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Two different methods have been used to synthesize sodalite for conditioning of chloride salt wastes coming from pyroprocesses: the first one, starting from kaolinite through the intermediate nepheline phase; the second one, starting from silica and sodium aluminate reagents, directly. The obtained products have been characterized by means of several analyses. In particular, different instrumental techniques – stereomicroscopy, scanning electron microscopy (SEMEDS), density measurements, thermogravimetric analysis, X-rays diffraction, FTIR spectroscopy – were performed revealing that the synthesis from kaolinite is the best method, provided that rigorous conditions are followed. The use of an argon atmosphere for the preparation of pellets of reagents is strictly necessary for the obtainment of a good quality product.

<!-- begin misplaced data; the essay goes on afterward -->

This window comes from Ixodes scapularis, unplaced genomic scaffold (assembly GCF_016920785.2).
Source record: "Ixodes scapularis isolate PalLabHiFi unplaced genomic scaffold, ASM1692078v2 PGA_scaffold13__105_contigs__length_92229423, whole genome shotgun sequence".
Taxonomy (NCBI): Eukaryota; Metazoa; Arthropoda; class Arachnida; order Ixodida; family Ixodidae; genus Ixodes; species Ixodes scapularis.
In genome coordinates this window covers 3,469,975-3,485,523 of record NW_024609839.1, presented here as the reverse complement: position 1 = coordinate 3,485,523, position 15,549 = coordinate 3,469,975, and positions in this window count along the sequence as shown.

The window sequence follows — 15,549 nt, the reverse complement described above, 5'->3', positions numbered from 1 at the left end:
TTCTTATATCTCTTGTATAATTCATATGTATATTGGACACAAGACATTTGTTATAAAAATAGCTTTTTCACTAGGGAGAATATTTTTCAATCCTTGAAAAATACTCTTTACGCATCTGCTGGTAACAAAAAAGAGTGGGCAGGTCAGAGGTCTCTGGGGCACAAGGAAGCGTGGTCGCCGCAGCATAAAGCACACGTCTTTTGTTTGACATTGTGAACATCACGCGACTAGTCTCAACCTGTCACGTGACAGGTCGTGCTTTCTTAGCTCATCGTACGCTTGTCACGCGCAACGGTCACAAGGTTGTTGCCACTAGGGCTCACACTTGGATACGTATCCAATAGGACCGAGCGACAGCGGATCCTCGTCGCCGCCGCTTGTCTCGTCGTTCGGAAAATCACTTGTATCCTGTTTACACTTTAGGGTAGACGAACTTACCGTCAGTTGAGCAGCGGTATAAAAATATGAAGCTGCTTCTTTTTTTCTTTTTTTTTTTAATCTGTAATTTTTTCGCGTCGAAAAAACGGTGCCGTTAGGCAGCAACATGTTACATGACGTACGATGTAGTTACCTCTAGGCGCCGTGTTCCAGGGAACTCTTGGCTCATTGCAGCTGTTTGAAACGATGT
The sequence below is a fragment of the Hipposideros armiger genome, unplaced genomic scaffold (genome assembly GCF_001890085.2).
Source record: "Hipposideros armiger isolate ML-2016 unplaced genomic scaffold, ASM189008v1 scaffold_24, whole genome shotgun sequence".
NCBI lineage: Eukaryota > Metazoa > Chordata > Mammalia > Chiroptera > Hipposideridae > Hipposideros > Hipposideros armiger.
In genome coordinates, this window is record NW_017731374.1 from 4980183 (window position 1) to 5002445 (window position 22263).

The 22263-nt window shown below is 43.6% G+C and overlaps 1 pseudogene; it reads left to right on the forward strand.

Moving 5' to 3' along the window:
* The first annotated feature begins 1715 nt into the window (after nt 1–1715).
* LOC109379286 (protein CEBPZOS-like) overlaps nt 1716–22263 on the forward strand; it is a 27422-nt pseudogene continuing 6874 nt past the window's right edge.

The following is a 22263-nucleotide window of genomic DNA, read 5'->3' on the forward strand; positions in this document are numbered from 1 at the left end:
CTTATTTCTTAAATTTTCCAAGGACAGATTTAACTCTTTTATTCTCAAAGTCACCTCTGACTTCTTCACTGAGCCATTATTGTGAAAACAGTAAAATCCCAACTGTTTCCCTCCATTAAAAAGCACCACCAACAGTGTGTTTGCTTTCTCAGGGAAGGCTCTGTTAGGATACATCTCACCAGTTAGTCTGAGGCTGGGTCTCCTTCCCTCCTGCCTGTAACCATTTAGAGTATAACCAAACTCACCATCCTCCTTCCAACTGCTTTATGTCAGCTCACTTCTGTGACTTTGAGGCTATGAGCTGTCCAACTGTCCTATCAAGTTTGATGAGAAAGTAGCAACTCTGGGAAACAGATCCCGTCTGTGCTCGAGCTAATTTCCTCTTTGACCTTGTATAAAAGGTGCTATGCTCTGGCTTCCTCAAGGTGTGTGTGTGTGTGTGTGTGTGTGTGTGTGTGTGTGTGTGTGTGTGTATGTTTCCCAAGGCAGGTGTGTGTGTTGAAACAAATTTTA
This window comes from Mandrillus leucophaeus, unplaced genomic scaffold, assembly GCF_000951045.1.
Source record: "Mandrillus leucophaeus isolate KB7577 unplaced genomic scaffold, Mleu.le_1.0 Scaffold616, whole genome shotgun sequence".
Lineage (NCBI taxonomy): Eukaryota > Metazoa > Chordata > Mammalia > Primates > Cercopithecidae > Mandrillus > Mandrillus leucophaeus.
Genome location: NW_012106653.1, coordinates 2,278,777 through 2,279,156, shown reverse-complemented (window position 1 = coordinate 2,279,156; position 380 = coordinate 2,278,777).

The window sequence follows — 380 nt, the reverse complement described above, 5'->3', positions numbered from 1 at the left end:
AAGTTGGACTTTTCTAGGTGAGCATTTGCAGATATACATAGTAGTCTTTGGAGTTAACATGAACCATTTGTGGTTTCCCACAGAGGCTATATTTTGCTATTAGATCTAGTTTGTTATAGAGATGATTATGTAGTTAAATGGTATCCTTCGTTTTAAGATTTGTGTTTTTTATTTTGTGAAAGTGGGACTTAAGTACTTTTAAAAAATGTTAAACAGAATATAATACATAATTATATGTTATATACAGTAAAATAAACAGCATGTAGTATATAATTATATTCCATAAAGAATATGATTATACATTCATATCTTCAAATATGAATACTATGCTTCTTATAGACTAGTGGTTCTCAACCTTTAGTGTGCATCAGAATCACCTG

New glassy matrices, able to incorporate new highly concentrated radioactive liquid wastes (HLW), are being studied. Investigations were performed on rare earth-rich glasses, known as very durable matrices. The selected basic glass composition was (wt. %): 51.0 SiO2 – 8.5 B2O3–12.2 Na2O – 4.3 Al2O3 – 4.8 CaO – 3.2 ZrO2 – 16.0 Nd2O3. To determine both the environment around the rare earth in this glass and its evolution according to its concentration (1.3 – 30 wt. % Nd2O3), EXAFS (Extended X-Ray Absorption Fine Structure) spectroscopy at the LIII-edge of neodymium and optical absorption spectroscopy were used. By coupling these two characterisation methods, several hypotheses are proposed about the nature of the rare earth neighbouring in the glass.
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